Yesterday on the TODAY Show, a group of 12 teenage girls from New York discussed the sudden, bizarre onset of a Tourette’s-esque disorder that’s resulted, for no clear reason, in all of them displaying tics, twitches, and uncontrollable outbursts. And while the epidemic itself sounds strange and interesting (there’s a RadioLab about a similar outbreak), it’s the clinical diagnosis by a doctor on the show that made me pause–mass hysteria. Really? With it’s gendered, pejorative, and non-scientific roots, that’s still a word that’s being used medically? More
Topic: female hysteria
Female hysteria used to be considered a medical disorder. It also used to rationalize treating women like a lower, less intelligent race. Thank God that’s over, right? We may not get a diagnosis anymore, but we’re not sure the perception of women has necessarily taken such great strides. Just take a look at movies and TV shows: We’re still bawling, melting down, and burdening others with hysterical outbursts. Hardly empowering.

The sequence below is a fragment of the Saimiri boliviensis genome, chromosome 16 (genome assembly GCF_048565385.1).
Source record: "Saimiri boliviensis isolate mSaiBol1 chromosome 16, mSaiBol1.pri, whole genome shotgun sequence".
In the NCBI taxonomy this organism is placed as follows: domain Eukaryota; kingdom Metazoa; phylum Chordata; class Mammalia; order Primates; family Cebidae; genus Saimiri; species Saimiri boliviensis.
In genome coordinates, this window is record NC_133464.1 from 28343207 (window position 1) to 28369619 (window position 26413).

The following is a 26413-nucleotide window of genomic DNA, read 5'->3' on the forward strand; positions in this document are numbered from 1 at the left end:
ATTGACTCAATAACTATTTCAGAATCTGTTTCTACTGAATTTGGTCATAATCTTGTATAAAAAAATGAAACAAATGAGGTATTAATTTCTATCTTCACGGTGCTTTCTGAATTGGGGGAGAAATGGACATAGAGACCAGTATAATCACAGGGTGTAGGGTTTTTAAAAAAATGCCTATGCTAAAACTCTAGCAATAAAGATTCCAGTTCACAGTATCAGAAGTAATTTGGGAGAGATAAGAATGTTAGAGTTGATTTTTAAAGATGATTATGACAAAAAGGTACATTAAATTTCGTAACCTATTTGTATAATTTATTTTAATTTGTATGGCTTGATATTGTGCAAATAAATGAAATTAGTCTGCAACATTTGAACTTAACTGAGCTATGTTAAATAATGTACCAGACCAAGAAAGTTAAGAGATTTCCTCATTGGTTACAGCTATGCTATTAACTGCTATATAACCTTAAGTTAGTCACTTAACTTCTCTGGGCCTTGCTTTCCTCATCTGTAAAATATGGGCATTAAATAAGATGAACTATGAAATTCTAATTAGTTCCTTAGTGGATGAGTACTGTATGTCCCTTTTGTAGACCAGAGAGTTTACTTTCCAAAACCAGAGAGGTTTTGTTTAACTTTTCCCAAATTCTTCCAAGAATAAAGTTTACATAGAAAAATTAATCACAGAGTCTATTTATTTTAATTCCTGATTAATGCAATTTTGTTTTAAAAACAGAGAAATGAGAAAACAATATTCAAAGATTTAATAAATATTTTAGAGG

Don Draper’s outburst on last week’s episode of Mad Men got lots of attention: One teary scene led to an entire Internet meme, complete with a a new blog: Sad Don Draper. Everyone stopped in their tracks at the hilarity of a grown man crying on television, but the women sobbing in our gallery (and countless TV shows and movies) hardly get a wink. More